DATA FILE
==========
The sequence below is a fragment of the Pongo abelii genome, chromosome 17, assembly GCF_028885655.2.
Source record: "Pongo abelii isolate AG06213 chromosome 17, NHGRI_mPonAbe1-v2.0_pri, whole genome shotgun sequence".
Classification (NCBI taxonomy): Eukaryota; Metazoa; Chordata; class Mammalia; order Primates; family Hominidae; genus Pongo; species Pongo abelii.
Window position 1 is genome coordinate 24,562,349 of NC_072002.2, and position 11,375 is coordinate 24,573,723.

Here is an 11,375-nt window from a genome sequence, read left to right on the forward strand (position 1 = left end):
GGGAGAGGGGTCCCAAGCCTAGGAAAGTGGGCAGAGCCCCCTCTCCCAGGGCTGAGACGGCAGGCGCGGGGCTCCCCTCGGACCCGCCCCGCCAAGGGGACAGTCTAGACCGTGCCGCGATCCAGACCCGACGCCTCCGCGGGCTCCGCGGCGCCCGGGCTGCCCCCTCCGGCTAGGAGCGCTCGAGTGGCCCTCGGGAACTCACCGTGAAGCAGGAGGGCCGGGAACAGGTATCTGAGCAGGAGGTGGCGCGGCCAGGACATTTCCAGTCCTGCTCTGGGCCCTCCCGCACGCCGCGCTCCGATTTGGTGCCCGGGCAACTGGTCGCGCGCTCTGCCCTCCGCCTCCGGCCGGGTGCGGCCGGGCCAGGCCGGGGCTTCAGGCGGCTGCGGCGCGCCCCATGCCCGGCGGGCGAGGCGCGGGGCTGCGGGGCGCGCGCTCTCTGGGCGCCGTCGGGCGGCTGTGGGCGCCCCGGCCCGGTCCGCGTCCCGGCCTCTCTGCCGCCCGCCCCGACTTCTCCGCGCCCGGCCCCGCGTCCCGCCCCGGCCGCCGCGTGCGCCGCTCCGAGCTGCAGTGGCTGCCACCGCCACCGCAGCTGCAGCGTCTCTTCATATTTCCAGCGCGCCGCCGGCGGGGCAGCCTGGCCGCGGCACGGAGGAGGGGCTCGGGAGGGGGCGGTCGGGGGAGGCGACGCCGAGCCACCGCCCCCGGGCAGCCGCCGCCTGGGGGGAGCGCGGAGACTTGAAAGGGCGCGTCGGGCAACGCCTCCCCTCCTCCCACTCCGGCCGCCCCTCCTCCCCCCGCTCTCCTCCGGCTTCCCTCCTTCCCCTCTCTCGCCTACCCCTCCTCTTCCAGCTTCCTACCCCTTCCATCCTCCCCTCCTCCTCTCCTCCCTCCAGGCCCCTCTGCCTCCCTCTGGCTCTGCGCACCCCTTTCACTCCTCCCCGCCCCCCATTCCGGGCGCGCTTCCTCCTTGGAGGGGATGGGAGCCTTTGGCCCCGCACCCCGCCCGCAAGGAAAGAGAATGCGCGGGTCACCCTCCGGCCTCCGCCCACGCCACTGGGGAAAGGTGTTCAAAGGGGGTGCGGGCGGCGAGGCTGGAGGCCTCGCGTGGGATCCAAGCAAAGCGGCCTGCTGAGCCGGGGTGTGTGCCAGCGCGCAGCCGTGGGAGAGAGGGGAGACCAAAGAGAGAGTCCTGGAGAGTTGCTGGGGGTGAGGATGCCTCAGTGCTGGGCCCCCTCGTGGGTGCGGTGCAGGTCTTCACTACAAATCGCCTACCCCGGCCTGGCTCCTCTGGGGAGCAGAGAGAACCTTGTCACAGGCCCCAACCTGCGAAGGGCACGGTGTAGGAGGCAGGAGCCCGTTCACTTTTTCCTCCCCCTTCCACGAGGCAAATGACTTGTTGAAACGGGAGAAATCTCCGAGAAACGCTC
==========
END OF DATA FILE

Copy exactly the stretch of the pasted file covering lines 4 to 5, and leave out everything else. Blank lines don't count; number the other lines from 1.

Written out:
Window position 1 is genome coordinate 24,562,349 of NC_072002.2, and position 11,375 is coordinate 24,573,723.

Here is an 11,375-nt window from a genome sequence, read left to right on the forward strand (position 1 = left end):